Reconciling. Try to be at peace with yourself...Reconciliation with your imperfections and those of others can help you find peace.

Reuniting. Try to be at peace with those you love...As serious illness threatens, it is important to come together with family and friends, when you can, and to have the chance to say farewells.

1. Joanne Lynn and Joan Harrold, Handbook for Mortals (New York: Oxford University Press, 1999), 30. Quoted in Homiletics, March 25 , 2001, Rebreathing Lessons. Used with permission.

###    (Back)     (Top)     (Back to Shultz Home Page)    (Back to Sermons Home Page)    (Next)

From the Internet: Two Brothers and a Creek

Once upon a time brothers who lived on adjoining farms fell into conflict It was the first serious rift in 40 years of farming side by side, sharing machinery, and trading labor and goods as needed without hitch. It began with a small misunderstanding, it grew into a major difference, and finally it exploded into an exchange of bitter words followed by weeks of silence.

One morning there was a knock on Johns door. He opened it to find a man with a carpenters toolbox. "Im looking for a few days work," he said. "Perhaps you would have a few small jobs here and there. Could I help you?"

"Yes" said the older brother. "I do have a job for you. Look across the creek at that farm. That' my neighbor. In fact, it' my younger brother. Last week there was a meadow between us. He took his bulldozer to the river levee and now there is a creek between us.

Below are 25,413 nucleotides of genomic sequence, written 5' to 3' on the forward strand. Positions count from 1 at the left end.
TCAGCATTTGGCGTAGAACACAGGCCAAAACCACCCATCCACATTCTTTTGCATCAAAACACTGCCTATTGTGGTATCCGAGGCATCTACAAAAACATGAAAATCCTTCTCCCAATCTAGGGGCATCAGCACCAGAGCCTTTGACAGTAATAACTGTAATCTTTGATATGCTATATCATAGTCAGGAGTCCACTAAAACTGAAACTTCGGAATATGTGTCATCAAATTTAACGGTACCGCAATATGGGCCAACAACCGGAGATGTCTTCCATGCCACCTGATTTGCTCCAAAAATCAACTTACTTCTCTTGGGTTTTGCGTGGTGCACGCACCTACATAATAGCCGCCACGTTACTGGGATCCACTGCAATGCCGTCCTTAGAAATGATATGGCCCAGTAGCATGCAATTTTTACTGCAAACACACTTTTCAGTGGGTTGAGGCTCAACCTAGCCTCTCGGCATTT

"Well, he may have done this to spite me, but Ill go him one better. See that pile of lumber curing by the barn? I want you to build me a fence--an 8-foot fence so I won' need to see his place anymore. Cool him down, anyhow."

The carpenter said, "I think I understand the situation. Show me the nails and the post-hole digger and Ill be able to do a job that pleases you.

The older brother had to go to town for supplies, so he helped the carpenter get the materials ready and then he was off for the day. The carpenter worked hard all that day measuring, sawing, nailing.

About sunset when the farmer returned, the carpenter had just finished his job. The farmers eyes opened wide, and his jaw dropped. The carpenter had not built a fence, he had built a bridge--a bridge stretching from one side of the creek to the other! A fine piece of work, handrails and all and the neighbor, the farmers younger brother, was coming across, his hand outstretched.

"You are quite a fellow to build this bridge after all I've said and done."

The two brothers met in the middle, taking each others hand. They turned to see the carpenter hoist his toolbox on his shoulder.

"No, wait! Stay a few days. I've a lot of other projects for you," said the older brother.